The majority of the script is the trial itself which is the mechanism through with the reader learns what may have happened (keeping in mind, of course, that not all the witnesses may be motivated to tell the truth). In a few scenes, Steve flashes back to give the reader a glimpse into what his life was like prior to being arrested.

Monster lacked the big punch at the end that I had somewhat anticipated but did contain some more subtle messages about truth and prejudice. For instance, Steve's attorney, though creating a great defense, actually believes he committed the crime because of her prejudice. Though this isn't a major part of the story in any way, it contributes to the illustration of this concept; and in one moment near the end, Steve finds himself confused at her actions because of his naivete to said concept. Monster was an easy read but one that clearly presented some social issues that could lead to discussion!

Monster was the winner of the Michael Printz Award for Young Adult Literature in 2000, was a National Book Award finalist in 1999, and was a Coretta Scott King Honor Book in 2000. Definitely worth checking out!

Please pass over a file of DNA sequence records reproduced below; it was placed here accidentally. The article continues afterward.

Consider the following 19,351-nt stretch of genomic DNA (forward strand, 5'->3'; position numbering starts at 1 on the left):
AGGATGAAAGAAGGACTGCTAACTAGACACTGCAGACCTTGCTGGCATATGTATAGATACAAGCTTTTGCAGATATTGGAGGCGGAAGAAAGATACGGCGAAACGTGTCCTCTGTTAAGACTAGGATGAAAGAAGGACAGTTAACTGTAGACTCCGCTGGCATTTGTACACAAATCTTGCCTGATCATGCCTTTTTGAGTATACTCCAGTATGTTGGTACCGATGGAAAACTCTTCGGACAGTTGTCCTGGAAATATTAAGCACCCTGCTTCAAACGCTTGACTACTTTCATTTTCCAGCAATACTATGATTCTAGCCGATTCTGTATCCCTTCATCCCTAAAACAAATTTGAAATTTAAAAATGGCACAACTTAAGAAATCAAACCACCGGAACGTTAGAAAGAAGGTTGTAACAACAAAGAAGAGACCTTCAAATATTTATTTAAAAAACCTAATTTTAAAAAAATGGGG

Wednesday, November 3, 2010

Title: Hummingbirds
Author: Joshua Gaylord
Pages: 368
Genre: Fiction
Publisher: Harper Perennial (Harper Collins)
Release Date: October 5, 2010 (paperback); October 2009 (hardcover)

I've read other mixed reviews for this one, and mine might be somewhat mixed in itself. I actually liked this book.... but it had elements that made me uncomfortable.

Hummingbirds takes place at an elite private school, Carmine-Casey, on the upper east side of Manhattan. It's somewhat of a social commentary on the lives within the school. The teachers, the students, and the combination of both.